JAMES CAMERON’S DEEPSEA CHALLENGE


    On 26 March 2012, film-maker and explorer James Cameron made a record-breaking solo dive 10,908 metres (35,787 feet) below the surface of the Pacific Ocean in the DEEPSEA CHALLENGER submersible, a robust science platform, reaching the world’s deepest frontier. The inspir ational DEEPSEA CHALLENGE expedition paved the way for a new era in scientific exploration of the ocean floor, the least known area of the planet. No human being had returned to such depths since 23 January 1960, the date of the first manned dive to the bottom of the Mariana Trench by the bathyscaphe Trieste. And whenever humanity ventures to new frontiers on Earth, so does Rolex.

    EXPLORING THE WORLD’S DEEPEST FRONTIER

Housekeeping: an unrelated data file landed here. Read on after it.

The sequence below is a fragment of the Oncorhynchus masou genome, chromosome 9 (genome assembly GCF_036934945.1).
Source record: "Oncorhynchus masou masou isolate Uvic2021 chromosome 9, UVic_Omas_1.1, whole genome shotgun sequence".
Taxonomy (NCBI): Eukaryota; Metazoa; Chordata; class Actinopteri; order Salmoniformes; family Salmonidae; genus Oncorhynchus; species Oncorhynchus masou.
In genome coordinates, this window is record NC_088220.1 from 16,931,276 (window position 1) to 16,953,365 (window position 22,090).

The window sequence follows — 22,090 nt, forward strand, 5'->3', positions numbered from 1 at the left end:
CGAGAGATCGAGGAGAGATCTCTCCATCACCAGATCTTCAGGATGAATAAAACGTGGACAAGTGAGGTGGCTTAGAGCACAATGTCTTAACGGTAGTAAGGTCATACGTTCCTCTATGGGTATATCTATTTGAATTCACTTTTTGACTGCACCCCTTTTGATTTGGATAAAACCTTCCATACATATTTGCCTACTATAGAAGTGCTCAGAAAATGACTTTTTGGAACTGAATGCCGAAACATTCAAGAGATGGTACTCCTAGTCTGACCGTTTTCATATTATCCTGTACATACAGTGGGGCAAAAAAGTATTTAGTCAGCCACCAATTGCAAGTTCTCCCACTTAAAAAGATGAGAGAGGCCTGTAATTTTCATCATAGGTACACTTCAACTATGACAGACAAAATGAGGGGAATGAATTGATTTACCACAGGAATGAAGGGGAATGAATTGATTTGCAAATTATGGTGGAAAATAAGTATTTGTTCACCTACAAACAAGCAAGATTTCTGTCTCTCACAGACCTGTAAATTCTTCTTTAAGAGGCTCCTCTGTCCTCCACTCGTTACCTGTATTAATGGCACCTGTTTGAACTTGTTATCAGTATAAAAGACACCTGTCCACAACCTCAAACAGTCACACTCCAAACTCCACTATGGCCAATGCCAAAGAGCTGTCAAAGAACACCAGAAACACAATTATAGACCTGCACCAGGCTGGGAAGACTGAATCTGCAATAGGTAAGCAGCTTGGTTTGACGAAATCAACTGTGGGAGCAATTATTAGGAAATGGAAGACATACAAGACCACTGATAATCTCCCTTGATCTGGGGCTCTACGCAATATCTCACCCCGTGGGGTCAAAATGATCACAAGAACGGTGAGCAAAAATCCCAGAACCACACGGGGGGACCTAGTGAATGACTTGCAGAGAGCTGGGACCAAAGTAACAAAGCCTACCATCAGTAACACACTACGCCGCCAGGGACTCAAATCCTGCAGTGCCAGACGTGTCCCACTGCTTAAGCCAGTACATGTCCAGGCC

DEEPSEA CHALLENGE was a joint scientific expedition led by James Cameron in partnership with Rolex and National Geographic that pushed the limits of human endeavour in underwater exploration, science and innovation. In the deepest marine trenches, the water pressure is more than 1,000 times greater than at sea level - over 7 tonnes per square inch - and sunlight is completely blacked out, making this environment the most unwelcoming on Earth.

    The expedition paved the way for more scientific research of the great depths. Scientists estimate that 95 per cent of the oceansremain unexplored and hold hidden clues to life on Earth. “It was very lunar, a very desolate place,” Cameron said after the historic dive. “My feeling was one of complete isolation from all of humanity. I felt like, literally in the space of one day, I had gone to another planet and come back.”

    The DEEPSEA CHALLENGE dives off the coast of Papua New Guinea and in the Mariana Trench shed new light on the deep, providing high-resolution 3D images and collecting valuable samples for the scientific community that have led to the identification of at least 68 new species.